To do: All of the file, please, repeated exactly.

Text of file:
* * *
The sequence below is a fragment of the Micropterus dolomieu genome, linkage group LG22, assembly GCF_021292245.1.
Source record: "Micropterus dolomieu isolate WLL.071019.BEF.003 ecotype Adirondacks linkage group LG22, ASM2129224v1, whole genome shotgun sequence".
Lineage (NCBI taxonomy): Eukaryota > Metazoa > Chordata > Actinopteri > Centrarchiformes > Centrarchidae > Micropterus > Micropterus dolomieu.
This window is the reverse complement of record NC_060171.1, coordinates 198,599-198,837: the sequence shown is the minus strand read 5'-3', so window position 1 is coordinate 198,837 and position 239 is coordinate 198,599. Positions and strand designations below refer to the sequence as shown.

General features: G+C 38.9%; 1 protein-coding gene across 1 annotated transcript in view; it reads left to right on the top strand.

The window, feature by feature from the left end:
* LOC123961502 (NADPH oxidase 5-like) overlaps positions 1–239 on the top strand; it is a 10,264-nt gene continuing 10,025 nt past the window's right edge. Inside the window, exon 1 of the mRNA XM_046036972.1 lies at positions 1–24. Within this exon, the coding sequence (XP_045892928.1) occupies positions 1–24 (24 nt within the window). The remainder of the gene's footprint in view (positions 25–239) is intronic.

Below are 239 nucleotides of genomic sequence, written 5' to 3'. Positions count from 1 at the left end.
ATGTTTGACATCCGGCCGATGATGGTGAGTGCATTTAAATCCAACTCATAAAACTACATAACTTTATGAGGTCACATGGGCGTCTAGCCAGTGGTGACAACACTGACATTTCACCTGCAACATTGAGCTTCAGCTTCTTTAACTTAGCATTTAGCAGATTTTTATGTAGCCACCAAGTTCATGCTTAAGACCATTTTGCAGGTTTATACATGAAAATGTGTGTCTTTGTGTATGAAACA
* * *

The sequence below is a fragment of the Micropterus dolomieu genome, linkage group LG22, assembly GCF_021292245.1.
Source record: "Micropterus dolomieu isolate WLL.071019.BEF.003 ecotype Adirondacks linkage group LG22, ASM2129224v1, whole genome shotgun sequence".
Lineage (NCBI taxonomy): Eukaryota > Metazoa > Chordata > Actinopteri > Centrarchiformes > Centrarchidae > Micropterus > Micropterus dolomieu.
This window is the reverse complement of record NC_060171.1, coordinates 198,599-198,837: the sequence shown is the minus strand read 5'-3', so window position 1 is coordinate 198,837 and position 239 is coordinate 198,599. Positions and strand designations below refer to the sequence as shown.

General features: G+C 38.9%; 1 protein-coding gene across 1 annotated transcript in view; it reads left to right on the top strand.

The window, feature by feature from the left end:
* LOC123961502 (NADPH oxidase 5-like) overlaps positions 1–239 on the top strand; it is a 10,264-nt gene continuing 10,025 nt past the window's right edge. Inside the window, exon 1 of the mRNA XM_046036972.1 lies at positions 1–24. Within this exon, the coding sequence (XP_045892928.1) occupies positions 1–24 (24 nt within the window). The remainder of the gene's footprint in view (positions 25–239) is intronic.

Below are 239 nucleotides of genomic sequence, written 5' to 3'. Positions count from 1 at the left end.
ATGTTTGACATCCGGCCGATGATGGTGAGTGCATTTAAATCCAACTCATAAAACTACATAACTTTATGAGGTCACATGGGCGTCTAGCCAGTGGTGACAACACTGACATTTCACCTGCAACATTGAGCTTCAGCTTCTTTAACTTAGCATTTAGCAGATTTTTATGTAGCCACCAAGTTCATGCTTAAGACCATTTTGCAGGTTTATACATGAAAATGTGTGTCTTTGTGTATGAAACA